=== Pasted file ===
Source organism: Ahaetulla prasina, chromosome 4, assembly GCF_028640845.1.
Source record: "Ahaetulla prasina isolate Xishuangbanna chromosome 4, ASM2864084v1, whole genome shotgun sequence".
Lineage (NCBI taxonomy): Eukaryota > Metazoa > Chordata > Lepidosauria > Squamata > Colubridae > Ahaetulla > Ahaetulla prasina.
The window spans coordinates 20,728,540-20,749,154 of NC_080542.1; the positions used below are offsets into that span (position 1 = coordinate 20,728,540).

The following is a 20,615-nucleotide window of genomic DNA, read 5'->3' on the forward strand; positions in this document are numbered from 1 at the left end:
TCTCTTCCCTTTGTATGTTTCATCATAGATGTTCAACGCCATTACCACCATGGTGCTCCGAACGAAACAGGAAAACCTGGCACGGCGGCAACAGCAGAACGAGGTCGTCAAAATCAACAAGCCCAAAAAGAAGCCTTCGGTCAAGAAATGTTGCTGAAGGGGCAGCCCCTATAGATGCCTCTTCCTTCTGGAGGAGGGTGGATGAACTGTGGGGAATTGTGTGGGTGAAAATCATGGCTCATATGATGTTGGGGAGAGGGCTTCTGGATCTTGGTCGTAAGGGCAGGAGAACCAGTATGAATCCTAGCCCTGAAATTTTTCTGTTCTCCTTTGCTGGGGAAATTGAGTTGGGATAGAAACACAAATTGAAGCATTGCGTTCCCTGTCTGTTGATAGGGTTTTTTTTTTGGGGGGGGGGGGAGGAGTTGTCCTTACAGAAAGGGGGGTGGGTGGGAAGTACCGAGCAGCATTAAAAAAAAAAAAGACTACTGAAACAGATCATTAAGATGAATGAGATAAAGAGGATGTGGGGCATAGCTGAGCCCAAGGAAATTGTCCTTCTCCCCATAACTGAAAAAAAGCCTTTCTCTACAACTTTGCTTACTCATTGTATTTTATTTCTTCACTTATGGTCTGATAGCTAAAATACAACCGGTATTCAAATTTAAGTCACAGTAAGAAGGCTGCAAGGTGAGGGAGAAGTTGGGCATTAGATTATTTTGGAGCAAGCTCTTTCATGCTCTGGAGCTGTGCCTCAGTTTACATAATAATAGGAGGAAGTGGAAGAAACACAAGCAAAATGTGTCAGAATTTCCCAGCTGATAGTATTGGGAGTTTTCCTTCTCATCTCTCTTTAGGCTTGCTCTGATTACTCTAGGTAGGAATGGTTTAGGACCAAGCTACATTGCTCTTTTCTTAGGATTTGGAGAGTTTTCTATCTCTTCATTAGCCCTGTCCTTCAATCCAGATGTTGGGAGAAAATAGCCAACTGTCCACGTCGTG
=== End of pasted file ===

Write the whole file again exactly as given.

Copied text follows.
Source organism: Ahaetulla prasina, chromosome 4, assembly GCF_028640845.1.
Source record: "Ahaetulla prasina isolate Xishuangbanna chromosome 4, ASM2864084v1, whole genome shotgun sequence".
Lineage (NCBI taxonomy): Eukaryota > Metazoa > Chordata > Lepidosauria > Squamata > Colubridae > Ahaetulla > Ahaetulla prasina.
The window spans coordinates 20,728,540-20,749,154 of NC_080542.1; the positions used below are offsets into that span (position 1 = coordinate 20,728,540).

The following is a 20,615-nucleotide window of genomic DNA, read 5'->3' on the forward strand; positions in this document are numbered from 1 at the left end:
TCTCTTCCCTTTGTATGTTTCATCATAGATGTTCAACGCCATTACCACCATGGTGCTCCGAACGAAACAGGAAAACCTGGCACGGCGGCAACAGCAGAACGAGGTCGTCAAAATCAACAAGCCCAAAAAGAAGCCTTCGGTCAAGAAATGTTGCTGAAGGGGCAGCCCCTATAGATGCCTCTTCCTTCTGGAGGAGGGTGGATGAACTGTGGGGAATTGTGTGGGTGAAAATCATGGCTCATATGATGTTGGGGAGAGGGCTTCTGGATCTTGGTCGTAAGGGCAGGAGAACCAGTATGAATCCTAGCCCTGAAATTTTTCTGTTCTCCTTTGCTGGGGAAATTGAGTTGGGATAGAAACACAAATTGAAGCATTGCGTTCCCTGTCTGTTGATAGGGTTTTTTTTTTGGGGGGGGGGGGAGGAGTTGTCCTTACAGAAAGGGGGGTGGGTGGGAAGTACCGAGCAGCATTAAAAAAAAAAAAGACTACTGAAACAGATCATTAAGATGAATGAGATAAAGAGGATGTGGGGCATAGCTGAGCCCAAGGAAATTGTCCTTCTCCCCATAACTGAAAAAAAGCCTTTCTCTACAACTTTGCTTACTCATTGTATTTTATTTCTTCACTTATGGTCTGATAGCTAAAATACAACCGGTATTCAAATTTAAGTCACAGTAAGAAGGCTGCAAGGTGAGGGAGAAGTTGGGCATTAGATTATTTTGGAGCAAGCTCTTTCATGCTCTGGAGCTGTGCCTCAGTTTACATAATAATAGGAGGAAGTGGAAGAAACACAAGCAAAATGTGTCAGAATTTCCCAGCTGATAGTATTGGGAGTTTTCCTTCTCATCTCTCTTTAGGCTTGCTCTGATTACTCTAGGTAGGAATGGTTTAGGACCAAGCTACATTGCTCTTTTCTTAGGATTTGGAGAGTTTTCTATCTCTTCATTAGCCCTGTCCTTCAATCCAGATGTTGGGAGAAAATAGCCAACTGTCCACGTCGTG